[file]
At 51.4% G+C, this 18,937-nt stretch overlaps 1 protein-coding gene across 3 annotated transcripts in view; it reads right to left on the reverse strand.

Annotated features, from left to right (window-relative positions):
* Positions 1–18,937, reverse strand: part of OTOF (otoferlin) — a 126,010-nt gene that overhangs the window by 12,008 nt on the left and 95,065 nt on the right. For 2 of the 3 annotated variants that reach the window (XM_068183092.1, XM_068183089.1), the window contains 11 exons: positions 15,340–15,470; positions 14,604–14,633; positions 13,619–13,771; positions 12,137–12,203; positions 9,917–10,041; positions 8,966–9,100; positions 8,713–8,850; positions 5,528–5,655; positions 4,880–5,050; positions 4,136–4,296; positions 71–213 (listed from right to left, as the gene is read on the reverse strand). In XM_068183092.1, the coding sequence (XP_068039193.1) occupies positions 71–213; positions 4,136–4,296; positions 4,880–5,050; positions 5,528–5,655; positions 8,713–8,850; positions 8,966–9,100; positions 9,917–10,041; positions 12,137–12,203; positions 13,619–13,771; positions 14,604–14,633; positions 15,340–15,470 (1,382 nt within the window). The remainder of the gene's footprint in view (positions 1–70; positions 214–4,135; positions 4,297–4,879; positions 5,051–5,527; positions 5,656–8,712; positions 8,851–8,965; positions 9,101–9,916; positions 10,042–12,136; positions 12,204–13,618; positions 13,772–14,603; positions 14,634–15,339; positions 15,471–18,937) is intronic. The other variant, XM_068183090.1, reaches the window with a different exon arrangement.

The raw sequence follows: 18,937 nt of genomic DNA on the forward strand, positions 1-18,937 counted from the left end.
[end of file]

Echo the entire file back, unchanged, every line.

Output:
At 51.4% G+C, this 18,937-nt stretch overlaps 1 protein-coding gene across 3 annotated transcripts in view; it reads right to left on the reverse strand.

Annotated features, from left to right (window-relative positions):
* Positions 1–18,937, reverse strand: part of OTOF (otoferlin) — a 126,010-nt gene that overhangs the window by 12,008 nt on the left and 95,065 nt on the right. For 2 of the 3 annotated variants that reach the window (XM_068183092.1, XM_068183089.1), the window contains 11 exons: positions 15,340–15,470; positions 14,604–14,633; positions 13,619–13,771; positions 12,137–12,203; positions 9,917–10,041; positions 8,966–9,100; positions 8,713–8,850; positions 5,528–5,655; positions 4,880–5,050; positions 4,136–4,296; positions 71–213 (listed from right to left, as the gene is read on the reverse strand). In XM_068183092.1, the coding sequence (XP_068039193.1) occupies positions 71–213; positions 4,136–4,296; positions 4,880–5,050; positions 5,528–5,655; positions 8,713–8,850; positions 8,966–9,100; positions 9,917–10,041; positions 12,137–12,203; positions 13,619–13,771; positions 14,604–14,633; positions 15,340–15,470 (1,382 nt within the window). The remainder of the gene's footprint in view (positions 1–70; positions 214–4,135; positions 4,297–4,879; positions 5,051–5,527; positions 5,656–8,712; positions 8,851–8,965; positions 9,101–9,916; positions 10,042–12,136; positions 12,204–13,618; positions 13,772–14,603; positions 14,634–15,339; positions 15,471–18,937) is intronic. The other variant, XM_068183090.1, reaches the window with a different exon arrangement.

The raw sequence follows: 18,937 nt of genomic DNA on the forward strand, positions 1-18,937 counted from the left end.